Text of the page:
Advertisement
Advertisement

Logan Family History & Genealogy

32,532 biographies and 78 photos with the Logan last name. Discover the family history, nationality, origin and common names of Logan family members.
ADVERTISEMENT BY ANCESTRY.COM
Advertisement

Logan Last Name History & Origin

Add
Updated Nov 09, 2022

Summary

The Logan surname began in Scotland and was spelled as Logyn.

History

Clan Logan. The Logan surname began in Scotland and was spelled as Logyn.

Name Origin

I believe that Logan is a territorial surname, meaning that people from the Lands of Logan (modern day Ayrshire Scotland).

Spellings & Pronunciations

Logan is also spelled as Logyn.

Nationality & Ethnicity

The surname Logan originated in Scotland. Specifically, from Ayrshire Scotland. Clan Logan is large and can be found both in the Scottish Highlands and Lowlands.  Scotland, Scottish.

Famous People named Logan

Robert Logan is the first recorded Logan cited as being a witness to the resignation of the lands of Ingilbrisoun in 1204.

Early Logans

These are the earliest records we have of the Logan family.

Advertisement
Advertisement

Logan Family Tree

Discover the most common names, oldest records and life expectancy of people with the last name Logan.

Most Common First Names

Updated Logan Biographies


Popular Logan Biographies

Logan Death Records & Life Expectancy

The average age of a Logan family member is 71.0 years old according to our database of 25,388 people with the last name Logan that have a birth and death date listed.

Advertisement
Advertisement

Other Logan Records

ADVERTISEMENT BY ANCESTRY.COM
Advertisement

Share memories about your Logan family

Leave comments and ask questions related to the Logan family.

Cancel
Danny Dixon commented on Dec 01, 2002
" Chief John Logan (Tay-Gah-Jute) "

Logan was born in 1725, to a Cayuga Indian maiden. His Father was a French Canadian trapper who later became Chief of the Oneidas. He assumed the name
of the Secretary of the Colony of Pennsylvania, a good friend of his Father who represented the Indians to the Governor of Penn. Later Logan married a Shawnee maiden. He is described as a Mingo which was not a tribe but a loose confederation of the fragments of several tribes from the North East.
Initially Logan and his Father were good friends of the white people in their area and provided them with important advice and assistance. At the end of the French & Indian War, the Shawnees refused to accept the treaty by which the Iroquois surrendered the Ohio Territory, on which they lived, to the British. The Shawnee began to raid the settlements all along the frontier and the settlers retaliated. On April 20, 1774, several Indians, including Logan's family, crossed Yellow Creek near Pittsburg to visit a trading post run by Simon Greathouse. While there he got them drunk on rum and murdered them all. Logan mistakenly held Capt. Cressap responsible and began a murderous, vengeful assault on the Clinch and Holston Settlements.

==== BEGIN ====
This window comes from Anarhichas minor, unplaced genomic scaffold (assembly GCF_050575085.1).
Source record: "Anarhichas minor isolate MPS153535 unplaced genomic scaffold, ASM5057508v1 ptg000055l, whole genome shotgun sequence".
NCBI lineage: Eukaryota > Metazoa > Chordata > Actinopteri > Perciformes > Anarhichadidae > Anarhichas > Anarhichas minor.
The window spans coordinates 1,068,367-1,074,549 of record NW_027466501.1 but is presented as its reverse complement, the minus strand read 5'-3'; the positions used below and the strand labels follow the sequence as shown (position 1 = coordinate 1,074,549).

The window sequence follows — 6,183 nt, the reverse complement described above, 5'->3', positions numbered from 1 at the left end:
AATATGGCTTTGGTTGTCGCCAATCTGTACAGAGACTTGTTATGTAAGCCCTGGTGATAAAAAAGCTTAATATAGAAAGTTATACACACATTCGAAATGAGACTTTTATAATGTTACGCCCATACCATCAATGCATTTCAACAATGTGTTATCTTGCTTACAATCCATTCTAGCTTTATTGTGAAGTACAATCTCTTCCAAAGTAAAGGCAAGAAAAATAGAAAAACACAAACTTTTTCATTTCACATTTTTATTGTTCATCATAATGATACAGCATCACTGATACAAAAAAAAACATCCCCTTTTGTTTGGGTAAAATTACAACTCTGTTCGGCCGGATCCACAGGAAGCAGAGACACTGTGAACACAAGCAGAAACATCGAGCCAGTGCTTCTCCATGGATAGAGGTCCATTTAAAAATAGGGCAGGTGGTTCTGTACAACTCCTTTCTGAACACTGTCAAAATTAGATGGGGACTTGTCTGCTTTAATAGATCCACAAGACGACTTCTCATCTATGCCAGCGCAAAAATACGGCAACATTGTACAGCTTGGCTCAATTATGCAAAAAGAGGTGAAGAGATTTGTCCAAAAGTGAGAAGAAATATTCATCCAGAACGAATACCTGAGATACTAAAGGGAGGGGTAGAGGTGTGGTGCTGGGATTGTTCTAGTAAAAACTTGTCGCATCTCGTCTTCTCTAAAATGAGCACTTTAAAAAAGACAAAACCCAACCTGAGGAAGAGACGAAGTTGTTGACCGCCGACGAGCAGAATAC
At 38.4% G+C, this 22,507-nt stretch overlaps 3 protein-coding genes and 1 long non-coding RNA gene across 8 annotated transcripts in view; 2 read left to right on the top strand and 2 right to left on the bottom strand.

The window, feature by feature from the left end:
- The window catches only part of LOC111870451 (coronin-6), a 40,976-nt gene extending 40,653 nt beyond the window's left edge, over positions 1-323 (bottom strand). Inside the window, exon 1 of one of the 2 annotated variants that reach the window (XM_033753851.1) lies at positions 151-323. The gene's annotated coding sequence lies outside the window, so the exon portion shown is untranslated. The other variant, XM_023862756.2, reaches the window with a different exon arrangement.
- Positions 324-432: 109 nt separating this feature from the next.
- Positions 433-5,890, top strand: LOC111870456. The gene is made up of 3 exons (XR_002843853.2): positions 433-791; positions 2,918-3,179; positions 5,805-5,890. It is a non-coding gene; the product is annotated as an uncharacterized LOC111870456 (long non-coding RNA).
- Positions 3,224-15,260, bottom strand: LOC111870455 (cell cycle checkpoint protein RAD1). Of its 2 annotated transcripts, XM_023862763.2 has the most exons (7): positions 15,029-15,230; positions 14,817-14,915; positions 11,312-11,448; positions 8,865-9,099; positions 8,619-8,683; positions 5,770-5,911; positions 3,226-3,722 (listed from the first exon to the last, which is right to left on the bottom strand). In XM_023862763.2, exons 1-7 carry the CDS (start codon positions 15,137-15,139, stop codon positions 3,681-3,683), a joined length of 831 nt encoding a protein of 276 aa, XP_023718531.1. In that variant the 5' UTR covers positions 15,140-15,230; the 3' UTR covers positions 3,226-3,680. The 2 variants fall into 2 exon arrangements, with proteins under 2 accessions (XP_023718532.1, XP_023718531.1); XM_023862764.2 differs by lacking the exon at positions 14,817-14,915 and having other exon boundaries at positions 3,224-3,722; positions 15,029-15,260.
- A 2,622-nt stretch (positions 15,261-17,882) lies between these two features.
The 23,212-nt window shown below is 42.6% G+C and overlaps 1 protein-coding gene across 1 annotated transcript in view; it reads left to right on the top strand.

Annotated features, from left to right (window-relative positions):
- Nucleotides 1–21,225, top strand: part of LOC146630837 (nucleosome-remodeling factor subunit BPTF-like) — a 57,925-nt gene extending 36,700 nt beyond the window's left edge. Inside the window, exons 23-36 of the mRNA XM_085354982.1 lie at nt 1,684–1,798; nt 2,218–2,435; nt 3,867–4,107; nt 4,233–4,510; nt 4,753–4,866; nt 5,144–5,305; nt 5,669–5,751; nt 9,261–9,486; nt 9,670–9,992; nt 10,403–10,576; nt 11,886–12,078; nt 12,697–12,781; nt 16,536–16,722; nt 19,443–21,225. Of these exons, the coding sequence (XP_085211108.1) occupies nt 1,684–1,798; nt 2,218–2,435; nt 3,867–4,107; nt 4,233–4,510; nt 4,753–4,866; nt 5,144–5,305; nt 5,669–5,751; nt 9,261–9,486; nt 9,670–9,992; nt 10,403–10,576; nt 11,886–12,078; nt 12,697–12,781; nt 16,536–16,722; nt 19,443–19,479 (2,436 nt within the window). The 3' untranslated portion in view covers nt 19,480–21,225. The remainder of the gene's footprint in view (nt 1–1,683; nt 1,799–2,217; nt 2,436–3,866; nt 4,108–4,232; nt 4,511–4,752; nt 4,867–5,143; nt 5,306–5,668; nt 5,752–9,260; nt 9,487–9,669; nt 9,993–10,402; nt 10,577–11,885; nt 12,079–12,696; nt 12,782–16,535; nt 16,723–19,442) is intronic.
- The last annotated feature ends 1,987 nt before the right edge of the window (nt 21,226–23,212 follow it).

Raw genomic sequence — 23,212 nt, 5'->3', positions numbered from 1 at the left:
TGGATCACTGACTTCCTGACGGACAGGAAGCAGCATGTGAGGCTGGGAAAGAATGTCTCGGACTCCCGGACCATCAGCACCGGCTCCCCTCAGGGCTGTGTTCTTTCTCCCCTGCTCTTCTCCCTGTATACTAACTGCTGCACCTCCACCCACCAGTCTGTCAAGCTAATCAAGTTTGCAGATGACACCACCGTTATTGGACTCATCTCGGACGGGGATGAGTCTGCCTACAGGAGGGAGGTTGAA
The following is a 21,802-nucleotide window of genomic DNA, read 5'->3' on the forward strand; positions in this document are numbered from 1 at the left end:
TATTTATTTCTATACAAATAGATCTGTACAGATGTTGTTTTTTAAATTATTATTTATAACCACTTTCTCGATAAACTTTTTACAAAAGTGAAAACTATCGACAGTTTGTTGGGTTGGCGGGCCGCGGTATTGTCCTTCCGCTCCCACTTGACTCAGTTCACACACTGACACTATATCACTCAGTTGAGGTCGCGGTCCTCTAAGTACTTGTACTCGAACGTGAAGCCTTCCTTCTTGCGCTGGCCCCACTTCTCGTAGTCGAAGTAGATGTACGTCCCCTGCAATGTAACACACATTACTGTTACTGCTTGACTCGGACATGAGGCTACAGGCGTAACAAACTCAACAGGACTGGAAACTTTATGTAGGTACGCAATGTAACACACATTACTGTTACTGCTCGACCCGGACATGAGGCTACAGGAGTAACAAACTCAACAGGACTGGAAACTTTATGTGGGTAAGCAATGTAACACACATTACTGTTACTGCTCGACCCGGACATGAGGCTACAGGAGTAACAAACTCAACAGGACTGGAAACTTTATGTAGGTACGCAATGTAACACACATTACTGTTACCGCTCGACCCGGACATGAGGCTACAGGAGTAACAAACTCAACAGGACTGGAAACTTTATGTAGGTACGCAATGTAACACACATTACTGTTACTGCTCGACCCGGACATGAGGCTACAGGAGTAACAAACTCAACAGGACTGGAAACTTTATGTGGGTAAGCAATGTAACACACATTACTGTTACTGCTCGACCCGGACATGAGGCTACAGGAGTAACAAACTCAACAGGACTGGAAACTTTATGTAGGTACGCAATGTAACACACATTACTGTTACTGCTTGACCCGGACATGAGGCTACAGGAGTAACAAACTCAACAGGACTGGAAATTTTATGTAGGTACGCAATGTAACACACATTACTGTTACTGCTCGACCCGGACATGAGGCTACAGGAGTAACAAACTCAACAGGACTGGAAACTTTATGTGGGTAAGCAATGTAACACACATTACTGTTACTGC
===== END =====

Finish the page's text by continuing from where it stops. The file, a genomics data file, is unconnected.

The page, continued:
After ravaging the territory, he withdrew by way of a tributary of the Big Sandy River (in Dickenson County). He was pursued by settlers led by a man named McClure. Logan ambushed and defeated his pursuers on what is now McClure's Creek, and withdrew through The Breaks.
In July of 1774, Logan captured William Robinson on the Monongahela River. When his braves wanted to burn him at the stake, he made a passionate speech on his behalf and defiantly cut him free. Three days later, he came to Robinson and asked him to record a
message to Capt. Cressap explaining his actions and inquiring why he had killed his family. " What did you kill my people on Yellow Creek for? The white people killed my kin at Conestoga a great while ago, and I thought nothing of that. But you killed my kin again on Yellow Creek and took my cousin prisoner. Then I thought I must kill too, and I have been 3 times to war since; but the Indians are not angry, only myself." (July 21, 1774 Capt. John Logan) He left the message attached to a war club at the murder scene of John Roberts at King's Mill.
After the Shawnees were defeated at Pt. Pleasant, Logan indicated his vengence was spent, but that he would never sign another treaty with the white man. Afterwards, he approached Patrick Porter about taking a young Indian boy (Dale) as his son. Although
Initially fearful, Porter eventually gave in to the persistent Logan. Dale, who he renamed
Arter Dale, was raised as his child, learned to read, and became a frontier Preacher for many years in the Scott and Wise County area.

Logan was described by one of the settlers as, "the finest human specimen, red or white, that I have ever met." He made a great friend - and a terrible enemy.
Back to Top